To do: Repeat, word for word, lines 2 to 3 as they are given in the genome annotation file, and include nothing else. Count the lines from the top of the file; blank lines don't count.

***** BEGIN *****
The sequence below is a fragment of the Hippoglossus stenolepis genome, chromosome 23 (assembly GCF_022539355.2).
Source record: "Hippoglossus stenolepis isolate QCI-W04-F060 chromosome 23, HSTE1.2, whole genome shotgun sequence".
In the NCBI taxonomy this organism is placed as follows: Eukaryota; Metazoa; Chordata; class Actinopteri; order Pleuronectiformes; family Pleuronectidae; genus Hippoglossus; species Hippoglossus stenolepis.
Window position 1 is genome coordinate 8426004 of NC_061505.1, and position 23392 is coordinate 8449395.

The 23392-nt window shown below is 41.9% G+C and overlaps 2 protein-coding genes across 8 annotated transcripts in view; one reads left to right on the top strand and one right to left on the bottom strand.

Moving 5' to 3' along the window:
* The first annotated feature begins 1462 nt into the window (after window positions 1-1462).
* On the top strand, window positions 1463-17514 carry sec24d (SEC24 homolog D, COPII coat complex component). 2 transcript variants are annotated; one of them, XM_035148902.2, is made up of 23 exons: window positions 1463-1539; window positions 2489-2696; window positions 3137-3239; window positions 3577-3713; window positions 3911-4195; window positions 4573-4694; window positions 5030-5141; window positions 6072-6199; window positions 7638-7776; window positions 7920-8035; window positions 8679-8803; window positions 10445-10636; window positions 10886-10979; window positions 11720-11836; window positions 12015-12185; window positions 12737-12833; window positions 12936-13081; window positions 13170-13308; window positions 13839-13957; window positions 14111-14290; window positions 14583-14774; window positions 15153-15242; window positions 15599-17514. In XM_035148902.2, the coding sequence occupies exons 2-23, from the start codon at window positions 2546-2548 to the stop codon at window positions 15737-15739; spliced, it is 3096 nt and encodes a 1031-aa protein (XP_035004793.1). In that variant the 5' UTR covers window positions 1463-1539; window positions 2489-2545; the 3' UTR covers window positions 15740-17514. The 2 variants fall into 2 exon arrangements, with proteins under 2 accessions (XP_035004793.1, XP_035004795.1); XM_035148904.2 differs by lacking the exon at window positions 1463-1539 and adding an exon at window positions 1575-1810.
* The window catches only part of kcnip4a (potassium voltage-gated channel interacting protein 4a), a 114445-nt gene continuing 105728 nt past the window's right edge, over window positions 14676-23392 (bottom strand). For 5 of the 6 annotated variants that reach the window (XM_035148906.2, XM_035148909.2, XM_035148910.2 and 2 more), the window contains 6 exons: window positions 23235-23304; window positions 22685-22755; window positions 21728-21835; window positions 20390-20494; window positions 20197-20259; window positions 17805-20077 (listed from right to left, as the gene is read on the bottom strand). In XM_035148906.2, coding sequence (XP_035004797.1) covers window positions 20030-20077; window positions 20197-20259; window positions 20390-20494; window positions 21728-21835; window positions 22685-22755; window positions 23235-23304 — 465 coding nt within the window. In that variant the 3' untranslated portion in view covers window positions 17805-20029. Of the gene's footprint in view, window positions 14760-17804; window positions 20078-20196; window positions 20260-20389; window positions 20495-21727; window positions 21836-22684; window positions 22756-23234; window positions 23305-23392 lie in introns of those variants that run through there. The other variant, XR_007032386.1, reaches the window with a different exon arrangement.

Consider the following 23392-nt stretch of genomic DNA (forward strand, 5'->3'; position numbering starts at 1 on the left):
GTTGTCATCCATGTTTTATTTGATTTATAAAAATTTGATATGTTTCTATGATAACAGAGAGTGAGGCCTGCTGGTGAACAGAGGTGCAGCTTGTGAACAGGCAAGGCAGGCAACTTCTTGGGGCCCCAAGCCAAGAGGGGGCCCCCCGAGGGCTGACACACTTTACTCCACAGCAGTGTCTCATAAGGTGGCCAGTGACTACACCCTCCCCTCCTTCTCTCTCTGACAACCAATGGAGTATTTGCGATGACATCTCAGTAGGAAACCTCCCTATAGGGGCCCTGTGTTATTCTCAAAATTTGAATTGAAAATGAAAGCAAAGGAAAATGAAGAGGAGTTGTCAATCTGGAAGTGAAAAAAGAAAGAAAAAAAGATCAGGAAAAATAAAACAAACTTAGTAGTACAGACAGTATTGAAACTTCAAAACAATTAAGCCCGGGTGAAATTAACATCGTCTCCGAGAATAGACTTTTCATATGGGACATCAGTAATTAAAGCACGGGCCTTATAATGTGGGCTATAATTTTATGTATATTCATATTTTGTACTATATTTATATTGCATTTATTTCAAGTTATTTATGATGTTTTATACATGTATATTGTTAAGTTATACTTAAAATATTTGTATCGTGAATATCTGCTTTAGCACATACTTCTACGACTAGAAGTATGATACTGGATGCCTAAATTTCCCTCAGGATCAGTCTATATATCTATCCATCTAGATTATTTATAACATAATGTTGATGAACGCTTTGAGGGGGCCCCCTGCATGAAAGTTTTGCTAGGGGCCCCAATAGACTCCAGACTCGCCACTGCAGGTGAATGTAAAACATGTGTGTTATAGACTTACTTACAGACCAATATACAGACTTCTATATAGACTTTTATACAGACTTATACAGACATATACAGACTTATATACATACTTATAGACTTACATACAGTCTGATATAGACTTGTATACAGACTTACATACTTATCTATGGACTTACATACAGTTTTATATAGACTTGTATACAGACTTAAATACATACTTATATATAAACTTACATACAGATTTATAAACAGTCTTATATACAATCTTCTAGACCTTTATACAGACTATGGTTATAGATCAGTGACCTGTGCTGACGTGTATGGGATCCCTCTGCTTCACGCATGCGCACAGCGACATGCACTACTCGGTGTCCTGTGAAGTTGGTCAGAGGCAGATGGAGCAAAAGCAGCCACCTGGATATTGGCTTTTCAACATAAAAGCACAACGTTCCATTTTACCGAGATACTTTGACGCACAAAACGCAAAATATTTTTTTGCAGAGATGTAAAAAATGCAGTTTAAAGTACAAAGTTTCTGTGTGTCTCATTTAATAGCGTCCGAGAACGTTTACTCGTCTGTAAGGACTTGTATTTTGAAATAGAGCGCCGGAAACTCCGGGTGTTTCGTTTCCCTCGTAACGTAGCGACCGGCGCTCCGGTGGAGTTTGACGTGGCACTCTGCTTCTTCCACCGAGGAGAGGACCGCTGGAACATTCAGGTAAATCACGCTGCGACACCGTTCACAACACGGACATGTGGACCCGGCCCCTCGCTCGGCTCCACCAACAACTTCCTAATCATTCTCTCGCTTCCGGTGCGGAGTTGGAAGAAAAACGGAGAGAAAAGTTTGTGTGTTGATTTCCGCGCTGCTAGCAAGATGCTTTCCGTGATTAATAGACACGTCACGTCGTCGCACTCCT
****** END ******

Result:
Source record: "Hippoglossus stenolepis isolate QCI-W04-F060 chromosome 23, HSTE1.2, whole genome shotgun sequence".
In the NCBI taxonomy this organism is placed as follows: Eukaryota; Metazoa; Chordata; class Actinopteri; order Pleuronectiformes; family Pleuronectidae; genus Hippoglossus; species Hippoglossus stenolepis.